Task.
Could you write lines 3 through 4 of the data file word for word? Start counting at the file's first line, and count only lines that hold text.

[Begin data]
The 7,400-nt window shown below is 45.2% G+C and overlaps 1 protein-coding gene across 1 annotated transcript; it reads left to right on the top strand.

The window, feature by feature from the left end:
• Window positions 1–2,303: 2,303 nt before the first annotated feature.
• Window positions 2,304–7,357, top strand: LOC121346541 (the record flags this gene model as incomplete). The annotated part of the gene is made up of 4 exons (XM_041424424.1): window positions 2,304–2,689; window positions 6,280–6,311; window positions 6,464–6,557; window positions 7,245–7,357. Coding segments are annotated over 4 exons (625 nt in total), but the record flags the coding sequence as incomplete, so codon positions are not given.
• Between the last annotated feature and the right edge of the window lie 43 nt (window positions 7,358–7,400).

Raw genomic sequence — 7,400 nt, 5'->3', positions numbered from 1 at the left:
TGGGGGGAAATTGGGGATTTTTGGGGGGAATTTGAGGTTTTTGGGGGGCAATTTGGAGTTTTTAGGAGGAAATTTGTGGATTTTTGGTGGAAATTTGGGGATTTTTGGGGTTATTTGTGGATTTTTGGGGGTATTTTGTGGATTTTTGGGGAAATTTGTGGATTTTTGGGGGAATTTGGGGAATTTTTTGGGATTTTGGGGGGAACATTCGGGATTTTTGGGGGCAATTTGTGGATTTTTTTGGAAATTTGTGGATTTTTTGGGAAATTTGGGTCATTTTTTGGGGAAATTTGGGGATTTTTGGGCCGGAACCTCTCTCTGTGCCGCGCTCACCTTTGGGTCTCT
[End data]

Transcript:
• Window positions 1–2,303: 2,303 nt before the first annotated feature.
• Window positions 2,304–7,357, top strand: LOC121346541 (the record flags this gene model as incomplete). The annotated part of the gene is made up of 4 exons (XM_041424424.1): window positions 2,304–2,689; window positions 6,280–6,311; window positions 6,464–6,557; window positions 7,245–7,357. Coding segments are annotated over 4 exons (625 nt in total), but the record flags the coding sequence as incomplete, so codon positions are not given.